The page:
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Increased defense spending brightens Booz's prospects

Booz Allen Hamilton’s revenue and backlog of contracts are both on a growth trajectory just as defense spending is also on the upturn to help support an expanding governmant services market.

That and a focus on internal operational controls after a pair of incidents where employees made off with classified materials has led credit ratings agency Moody’s Investors Service to lift its outlook on Booz Allen from “negative” to “stable” in a Friday report.

The change is a reversal from the Moody’s rating in October 2016 -- stable to negative -- in the wake of former Booz employee and National Security Agency contractor Harold Martin being charged with stealing and storing classified information from intelligence agencies.

Moody’s said then that the Martin case carried a “potential for reputational and financial impact from the Federal Bureau of Investigation's recent criminal complaint” against Martin. That was three years after the 2013 incident where former NSA contractor Ed Snowden who made off with classified information about the agency’s metadata collection program. He is now living in Russia.

After Martin’s arrest, Booz Allen hired former FBI Director Robert Mueller to lead an external audit of the firm’s security, personnel and management practices.

That review was completed last year and a December 2017 firm statement noted that Mueller and law firm WilmerHale “identified areas in which Booz Allen, the broader government contracting industry, and government agencies could improve their ability to identify insider threats in the ways they go about hiring and supervising employees.”

Booz Allen added that it is “implementing each of the recommendations that we did not already have in place, and we have initiated discussions with industry peers and government clients to work together to address the challenge of strengthening practices related to insider threats.”

As Moody’s pointed out Friday, Booz Allen’s deep familiarity and long consulting heritage with agencies in classified and non-classified settings gives it positive profile and brand recognition.

That helps translate to employee recruitment and retention success, which the firm quantified in May as 5-percent growth in headcount for its last fiscal year ended March 31.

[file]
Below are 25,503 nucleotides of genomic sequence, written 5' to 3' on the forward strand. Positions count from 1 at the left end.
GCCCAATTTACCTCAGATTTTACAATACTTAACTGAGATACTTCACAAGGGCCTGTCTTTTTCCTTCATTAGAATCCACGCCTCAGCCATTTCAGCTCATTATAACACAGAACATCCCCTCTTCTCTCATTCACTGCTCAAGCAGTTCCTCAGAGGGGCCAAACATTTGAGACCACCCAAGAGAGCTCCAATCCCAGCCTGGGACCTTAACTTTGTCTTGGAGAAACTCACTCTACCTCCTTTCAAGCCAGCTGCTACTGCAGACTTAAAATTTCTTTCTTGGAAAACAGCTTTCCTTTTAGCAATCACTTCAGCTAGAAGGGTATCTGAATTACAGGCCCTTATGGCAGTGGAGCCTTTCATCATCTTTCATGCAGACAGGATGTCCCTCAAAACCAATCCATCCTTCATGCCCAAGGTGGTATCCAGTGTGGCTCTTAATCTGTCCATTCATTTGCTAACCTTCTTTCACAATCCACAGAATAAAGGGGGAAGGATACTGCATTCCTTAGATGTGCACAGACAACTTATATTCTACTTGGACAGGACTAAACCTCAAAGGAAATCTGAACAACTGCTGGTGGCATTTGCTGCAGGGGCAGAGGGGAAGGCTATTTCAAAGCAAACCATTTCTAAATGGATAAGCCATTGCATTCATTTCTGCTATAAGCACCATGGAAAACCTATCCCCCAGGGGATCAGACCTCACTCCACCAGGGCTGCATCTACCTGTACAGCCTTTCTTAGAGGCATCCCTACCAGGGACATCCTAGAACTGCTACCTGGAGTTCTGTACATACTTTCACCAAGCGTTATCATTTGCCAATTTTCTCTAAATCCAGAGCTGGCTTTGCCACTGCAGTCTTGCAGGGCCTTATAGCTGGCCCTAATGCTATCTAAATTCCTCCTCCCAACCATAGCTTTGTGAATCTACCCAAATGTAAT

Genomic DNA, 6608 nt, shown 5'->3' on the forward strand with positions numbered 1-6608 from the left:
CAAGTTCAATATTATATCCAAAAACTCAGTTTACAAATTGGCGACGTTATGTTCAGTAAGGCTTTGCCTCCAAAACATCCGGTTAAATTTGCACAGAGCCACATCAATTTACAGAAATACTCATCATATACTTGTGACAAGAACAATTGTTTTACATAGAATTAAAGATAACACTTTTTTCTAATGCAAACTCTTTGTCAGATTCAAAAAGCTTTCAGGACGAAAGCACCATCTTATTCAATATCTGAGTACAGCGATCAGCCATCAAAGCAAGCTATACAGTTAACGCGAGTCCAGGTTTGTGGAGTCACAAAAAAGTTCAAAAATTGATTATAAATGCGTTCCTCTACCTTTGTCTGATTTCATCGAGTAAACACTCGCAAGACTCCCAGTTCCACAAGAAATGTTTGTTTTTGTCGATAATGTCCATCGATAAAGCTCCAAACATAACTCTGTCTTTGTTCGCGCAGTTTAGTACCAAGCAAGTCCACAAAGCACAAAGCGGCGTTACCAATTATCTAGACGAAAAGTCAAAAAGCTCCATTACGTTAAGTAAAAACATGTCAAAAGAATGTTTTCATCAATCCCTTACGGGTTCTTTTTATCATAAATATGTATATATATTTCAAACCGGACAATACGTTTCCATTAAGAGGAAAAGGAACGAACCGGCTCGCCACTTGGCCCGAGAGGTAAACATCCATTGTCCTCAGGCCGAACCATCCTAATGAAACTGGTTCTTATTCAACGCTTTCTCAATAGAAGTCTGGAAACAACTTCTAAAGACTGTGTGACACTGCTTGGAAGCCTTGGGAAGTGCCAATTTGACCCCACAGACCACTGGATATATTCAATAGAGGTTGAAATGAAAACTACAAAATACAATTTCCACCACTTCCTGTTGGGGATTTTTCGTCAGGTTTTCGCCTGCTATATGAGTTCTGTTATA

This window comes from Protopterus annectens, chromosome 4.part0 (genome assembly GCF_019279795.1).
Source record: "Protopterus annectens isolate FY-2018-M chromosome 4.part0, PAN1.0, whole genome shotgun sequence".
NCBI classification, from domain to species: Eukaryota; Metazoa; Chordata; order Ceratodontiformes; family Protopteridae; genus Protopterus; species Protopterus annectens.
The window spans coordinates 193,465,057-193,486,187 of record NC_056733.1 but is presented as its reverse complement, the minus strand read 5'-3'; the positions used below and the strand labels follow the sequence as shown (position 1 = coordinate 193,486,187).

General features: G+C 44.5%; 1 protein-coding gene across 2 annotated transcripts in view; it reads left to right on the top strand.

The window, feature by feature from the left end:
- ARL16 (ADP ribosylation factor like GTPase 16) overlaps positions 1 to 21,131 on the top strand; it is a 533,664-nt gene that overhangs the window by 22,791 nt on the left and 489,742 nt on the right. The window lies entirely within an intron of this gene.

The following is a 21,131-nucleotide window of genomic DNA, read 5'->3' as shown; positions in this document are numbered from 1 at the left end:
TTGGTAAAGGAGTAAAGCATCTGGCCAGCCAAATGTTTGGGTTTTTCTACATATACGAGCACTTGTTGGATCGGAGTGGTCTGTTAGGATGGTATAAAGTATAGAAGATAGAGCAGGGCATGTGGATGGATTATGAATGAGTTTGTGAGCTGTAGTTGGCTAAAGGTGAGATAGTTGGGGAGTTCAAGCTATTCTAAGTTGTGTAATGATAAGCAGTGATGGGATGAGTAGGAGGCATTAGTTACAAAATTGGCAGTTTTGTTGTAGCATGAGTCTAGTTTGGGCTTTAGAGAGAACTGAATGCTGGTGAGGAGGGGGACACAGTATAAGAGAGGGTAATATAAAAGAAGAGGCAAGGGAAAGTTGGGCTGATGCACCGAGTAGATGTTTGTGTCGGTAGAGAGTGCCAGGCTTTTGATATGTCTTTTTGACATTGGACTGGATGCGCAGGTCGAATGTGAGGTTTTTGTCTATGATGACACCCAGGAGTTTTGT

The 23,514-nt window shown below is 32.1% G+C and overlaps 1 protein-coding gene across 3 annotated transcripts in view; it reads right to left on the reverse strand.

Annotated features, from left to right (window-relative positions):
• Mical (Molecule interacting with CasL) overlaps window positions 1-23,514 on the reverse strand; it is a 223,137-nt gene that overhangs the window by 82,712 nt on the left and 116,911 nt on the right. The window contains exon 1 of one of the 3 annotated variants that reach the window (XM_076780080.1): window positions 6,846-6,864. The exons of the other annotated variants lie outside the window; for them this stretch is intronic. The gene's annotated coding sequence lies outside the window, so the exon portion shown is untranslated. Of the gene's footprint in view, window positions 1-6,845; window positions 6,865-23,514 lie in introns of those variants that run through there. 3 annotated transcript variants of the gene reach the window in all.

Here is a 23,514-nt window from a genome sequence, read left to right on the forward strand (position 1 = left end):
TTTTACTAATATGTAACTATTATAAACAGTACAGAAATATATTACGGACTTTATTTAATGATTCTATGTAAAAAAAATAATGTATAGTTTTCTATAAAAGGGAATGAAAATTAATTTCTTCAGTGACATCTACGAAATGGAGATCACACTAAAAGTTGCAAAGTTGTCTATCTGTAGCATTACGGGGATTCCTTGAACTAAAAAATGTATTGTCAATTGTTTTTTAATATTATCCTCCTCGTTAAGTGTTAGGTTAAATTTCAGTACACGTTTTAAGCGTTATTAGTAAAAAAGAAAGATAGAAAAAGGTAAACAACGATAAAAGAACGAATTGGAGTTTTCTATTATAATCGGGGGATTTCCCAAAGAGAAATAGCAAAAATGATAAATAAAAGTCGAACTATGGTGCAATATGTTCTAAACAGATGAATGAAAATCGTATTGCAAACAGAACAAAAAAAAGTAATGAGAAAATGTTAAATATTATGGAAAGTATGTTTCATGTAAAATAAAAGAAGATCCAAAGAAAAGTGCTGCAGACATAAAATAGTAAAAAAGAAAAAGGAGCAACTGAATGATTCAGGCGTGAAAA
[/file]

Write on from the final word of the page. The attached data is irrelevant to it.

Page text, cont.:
Booz Allen reported $6.17 billion in revenue for its last fiscal year and expects 6 percent-to-8 percent growth for its next fiscal year. CEO Horacio Rozanski said in a May 29 earnings call this is “one of the best markets we’ve seen in the last five years” with a two-year budget framework in place that raised defense and civilian spending caps.

Booz Allen’s revenue base is heavily weighted toward the defense and intelligence community, representing 70 percent of its revenue. But Moody’s also points out, the firm’s base of contracts is diverse in numbers as its largest contract was only around 2 percent of last fiscal year’s revenue.

The Moody’s rating boost for Booz Allen comes in the wake of the firm’s move to disclose long-term financial goals for the first time in its 100-plus-year history and 10 years as a public company.

In its June 6 investor day event, Booz Allen said it sees revenue increasing 6 percent-to-9 percent in each year over its next three fiscal years.

That timeline coincides with Booz Allen’s “Vision 2020” initiative to recast the firm as one with technological expertise in key priority areas along with one of knowledge of agency missions through its consulting work.

“We view the next three years as the payoff period for Vision 2020, but not the end of the story of Booz Allen. We view that as a continuing path of evolution,” Rozanski said at the investor day.

One headwind looms over Booz Allen in the ongoing Justice Department investigation started in August of last year into the firm’s indirect cost accounting practices, which Moody’s said “likely stems from a False Claims Act violation.”

Those cases typically result in a financial settlement between the contractor involved and the government. Any settlement would be manageable for a company of Booz Allen’s size, Moody’s said.

Booz Allen executives said at the time a resolution is “more likely to be years than months” away.

About the Author

Ross Wilkers is a senior staff writer for Washington Technology. He can be reached at [email protected] Follow him on Twitter: @rosswilkers. Also connect with him on LinkedIn.

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